Border business leaders call for reshoring chip production from Asia, warn fallout will continue well into 2022
EL PASO, Texas (Border Report) – What Jon Barela saw on a recent trip to the Midwest put the semiconductor chip shortage in context: Thousands of new cars parked in factories instead of heading to dealer lots.
“They’re fully assembled but they’re missing computer chips. This is having an adverse effect on our economy,” he said.
The president and CEO of the Borderplex Alliance says the effects of the shortage – caused in part by COVID-19 disruptions and supply chain problems – can be felt throughout North America.
“Many of our investors are involved in the manufacturing industry and they have been hit very hard by the shortage of semiconductors for their products,” he said. “We also have retailers. Those who sell cars … their supply base has been very limited in the past several months. Very little car inventory is coming because of the semiconductor inventory shortage. They expect this to play out into 2022.”
Across the border in Juarez, automotive-related maquiladoras have slowed down production and some have cut back on employee hours.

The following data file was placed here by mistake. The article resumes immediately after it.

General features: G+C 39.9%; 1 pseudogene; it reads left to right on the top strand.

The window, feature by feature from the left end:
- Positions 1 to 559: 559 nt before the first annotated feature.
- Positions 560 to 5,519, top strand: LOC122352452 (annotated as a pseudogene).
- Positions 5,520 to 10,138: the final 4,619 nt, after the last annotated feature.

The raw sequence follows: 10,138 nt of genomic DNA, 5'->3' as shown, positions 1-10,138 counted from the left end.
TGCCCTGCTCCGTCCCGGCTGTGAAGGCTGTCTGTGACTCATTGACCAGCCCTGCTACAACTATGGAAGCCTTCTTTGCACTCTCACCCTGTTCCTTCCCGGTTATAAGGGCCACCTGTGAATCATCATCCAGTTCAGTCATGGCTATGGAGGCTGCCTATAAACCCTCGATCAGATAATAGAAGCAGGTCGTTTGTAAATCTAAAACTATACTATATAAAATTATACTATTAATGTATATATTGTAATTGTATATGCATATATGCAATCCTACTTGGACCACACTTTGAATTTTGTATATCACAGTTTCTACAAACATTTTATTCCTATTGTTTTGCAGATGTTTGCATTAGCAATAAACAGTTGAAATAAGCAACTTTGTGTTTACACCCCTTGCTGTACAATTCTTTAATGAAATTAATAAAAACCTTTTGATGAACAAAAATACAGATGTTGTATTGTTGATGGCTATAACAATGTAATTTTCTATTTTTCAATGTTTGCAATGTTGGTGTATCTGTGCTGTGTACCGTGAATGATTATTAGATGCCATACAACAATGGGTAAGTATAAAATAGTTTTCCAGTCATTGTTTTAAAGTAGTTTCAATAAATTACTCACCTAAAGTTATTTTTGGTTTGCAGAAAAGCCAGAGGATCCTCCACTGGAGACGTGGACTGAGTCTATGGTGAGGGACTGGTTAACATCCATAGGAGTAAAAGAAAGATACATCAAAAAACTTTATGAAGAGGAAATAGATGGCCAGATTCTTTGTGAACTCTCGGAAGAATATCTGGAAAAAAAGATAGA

“I cannot quote exact loses, but production has been trending lower,” said Thor Salayandia, president of the Juarez Chamber of Industry and Manufacturing. “Production is down 10, 20, 30, 50 percent, depending on the industry sector.”
Barela said the shortage isn’t just an economic issue but a potential U.S. security issue as well. “Airplanes, military hardware, all of it is based on semiconductor usage. This shortage not only affects American companies but our military strength as well,” he said.
The painful lesson shores up the case for rebuilding semiconductor production in North America, he and others say. Most semiconductors are made in Asia nowadays, whereas production centered around the United States before the turn of the century.
“There is an urgent need to diversify that important supply chain of vital semiconductors to North America. There is no better place than the borderland region to make computer chips,” Barela said. “We are working very hard to get the attention of semiconductor manufacturers, so they look at our region, at our risk-adverse environment to expand or relocate.”
Such production facilities likely would be built in Juarez, where a lot of subsidiaries for American Fortune 500 companies operate factories. Juarez business leaders are all for the idea of reshoring semiconductor production. However, that will take time – at least two years once someone comes up with a concrete plan, Barela said.
In the meantime, business leaders on both sides of the border expect the collateral damage from the shortage to continue well into 2022.